Diversity, Equity, and Inclusion

A dancer performs choreography for a hip hop piece

As a university with a past history of denying equitable access to qualified students, UT recognizes the profound benefits of creating an inclusive environment in which students can learn from one another. All students are better prepared to succeed in an increasingly diverse state and interconnected society when they receive the educational benefits of learning on a diverse campus. Many in the college understand and believe that advancing diversity, equity, and inclusion are responsibilities of all faculty, staff and administrators through their research, teaching, and/or service. It is our conviction as a College that an inclusive learning environment facilitates complex, critical and creative thinking and that differences in identities, values, beliefs and perspectives are fundamental to a comprehensive education.

In 2012, Dean Douglas Dempster formed the Fine Arts Diversity Committee (FADC). The committee includes faculty, staff, graduate students, and undergraduate students from across COFA as well as staff from UT’s Division of Diversity and Community Engagement and the Office for Inclusion and Equity. Charged with creating an ambitious and comprehensive five-year plan that conveyed the College’s commitment to diversity and articulated specific goals, objectives and action plans for implementation. The strategic plan outlined goals in three focused areas: Culture & Climate, Recruitment & Retention and Curriculum & Creative Programming.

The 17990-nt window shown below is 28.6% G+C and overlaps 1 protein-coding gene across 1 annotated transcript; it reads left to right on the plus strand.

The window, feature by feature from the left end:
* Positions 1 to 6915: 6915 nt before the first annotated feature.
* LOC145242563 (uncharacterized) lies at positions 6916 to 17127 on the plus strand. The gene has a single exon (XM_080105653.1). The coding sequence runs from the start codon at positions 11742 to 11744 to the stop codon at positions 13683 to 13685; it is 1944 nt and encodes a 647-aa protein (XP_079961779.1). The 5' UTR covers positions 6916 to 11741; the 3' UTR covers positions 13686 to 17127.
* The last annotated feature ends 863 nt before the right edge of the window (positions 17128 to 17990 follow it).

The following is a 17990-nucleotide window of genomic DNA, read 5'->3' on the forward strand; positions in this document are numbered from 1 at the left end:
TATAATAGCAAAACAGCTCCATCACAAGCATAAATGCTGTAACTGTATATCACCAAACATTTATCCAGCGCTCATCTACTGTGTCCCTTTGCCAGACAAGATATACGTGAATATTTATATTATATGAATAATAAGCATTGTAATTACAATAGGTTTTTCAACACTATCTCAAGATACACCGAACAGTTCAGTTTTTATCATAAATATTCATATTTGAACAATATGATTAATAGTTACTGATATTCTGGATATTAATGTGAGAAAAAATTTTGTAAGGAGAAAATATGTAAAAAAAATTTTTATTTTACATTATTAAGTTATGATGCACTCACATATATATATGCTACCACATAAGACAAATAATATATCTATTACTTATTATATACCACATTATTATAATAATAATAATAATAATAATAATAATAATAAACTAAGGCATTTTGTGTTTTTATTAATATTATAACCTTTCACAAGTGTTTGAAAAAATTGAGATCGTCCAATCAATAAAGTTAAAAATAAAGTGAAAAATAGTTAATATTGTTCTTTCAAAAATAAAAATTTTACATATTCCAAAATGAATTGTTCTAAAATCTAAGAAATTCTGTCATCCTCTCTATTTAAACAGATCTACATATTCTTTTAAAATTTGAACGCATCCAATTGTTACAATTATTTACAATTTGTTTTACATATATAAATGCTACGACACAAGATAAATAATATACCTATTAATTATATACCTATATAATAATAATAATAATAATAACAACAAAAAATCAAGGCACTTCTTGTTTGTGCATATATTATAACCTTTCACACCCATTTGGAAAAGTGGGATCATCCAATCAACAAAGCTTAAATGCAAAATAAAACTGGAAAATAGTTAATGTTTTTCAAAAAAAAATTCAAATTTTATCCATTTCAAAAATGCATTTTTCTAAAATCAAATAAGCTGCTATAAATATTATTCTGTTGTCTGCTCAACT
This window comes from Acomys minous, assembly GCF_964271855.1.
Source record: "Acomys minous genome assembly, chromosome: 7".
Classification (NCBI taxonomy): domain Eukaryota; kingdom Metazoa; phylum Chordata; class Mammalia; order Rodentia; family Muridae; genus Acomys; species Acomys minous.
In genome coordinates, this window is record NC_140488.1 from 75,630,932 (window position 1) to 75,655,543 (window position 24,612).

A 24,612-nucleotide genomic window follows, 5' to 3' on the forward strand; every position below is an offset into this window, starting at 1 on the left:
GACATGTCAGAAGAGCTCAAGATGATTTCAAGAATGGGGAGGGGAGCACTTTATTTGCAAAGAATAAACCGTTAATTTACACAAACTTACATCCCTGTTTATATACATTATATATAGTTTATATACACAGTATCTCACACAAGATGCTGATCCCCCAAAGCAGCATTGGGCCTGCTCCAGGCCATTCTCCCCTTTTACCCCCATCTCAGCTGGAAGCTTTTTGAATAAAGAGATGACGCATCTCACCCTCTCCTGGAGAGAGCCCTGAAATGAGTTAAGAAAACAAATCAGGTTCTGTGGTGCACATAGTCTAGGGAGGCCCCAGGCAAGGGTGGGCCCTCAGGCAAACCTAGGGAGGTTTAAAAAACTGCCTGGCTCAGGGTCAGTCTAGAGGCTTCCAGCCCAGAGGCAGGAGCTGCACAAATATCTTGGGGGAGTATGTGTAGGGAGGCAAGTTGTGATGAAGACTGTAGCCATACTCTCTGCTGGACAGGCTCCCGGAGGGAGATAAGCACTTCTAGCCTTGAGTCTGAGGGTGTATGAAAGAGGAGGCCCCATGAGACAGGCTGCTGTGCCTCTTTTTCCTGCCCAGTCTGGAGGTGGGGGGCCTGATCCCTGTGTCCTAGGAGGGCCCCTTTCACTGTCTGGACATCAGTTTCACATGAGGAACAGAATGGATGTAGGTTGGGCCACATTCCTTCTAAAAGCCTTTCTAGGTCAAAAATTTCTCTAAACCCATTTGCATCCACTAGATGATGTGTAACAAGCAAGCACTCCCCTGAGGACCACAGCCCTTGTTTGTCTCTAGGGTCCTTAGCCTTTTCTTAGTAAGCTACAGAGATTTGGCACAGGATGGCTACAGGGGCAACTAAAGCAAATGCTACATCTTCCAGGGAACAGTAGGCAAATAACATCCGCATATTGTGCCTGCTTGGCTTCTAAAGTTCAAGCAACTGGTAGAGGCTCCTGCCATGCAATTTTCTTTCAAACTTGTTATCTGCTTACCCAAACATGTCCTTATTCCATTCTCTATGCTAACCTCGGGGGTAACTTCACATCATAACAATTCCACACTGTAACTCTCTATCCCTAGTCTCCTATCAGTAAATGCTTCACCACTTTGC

Culture and Climate

  • Over the past two years members of the FADC leveraged for The College of Fine Arts partner with the People’s Institute for Survival and Beyond to offer a series of workshops on “Undoing Racism.” According to the People’s Institute, their workshops focus “on understanding what racism is, where it comes from, how it functions, why it persists and how it can be undone.” The college piloted these two-day workshops with college leadership then expanding to all departments in the College of Fine Arts.
  • The college has surveyed the availability of all-gender restrooms in our facilities and has added an additional all-gender facility in the Doty Fine Arts Building and in the music building (MRH), in addition to the all-gender facility in Texas Performing Arts.
  • The college has partnered with the UT Division of Diversity and Community Engagement to offer workshops to all COFA TAs on “Inclusive Classrooms.” The college hopes to expand this opportunity to interested faculty in the future.
  • Through collaboration with COFA Staff Council, 20 COFA staff and faculty members participated in the Services for Students with Disabilities (SSD) disABILITY ADVOCATE training.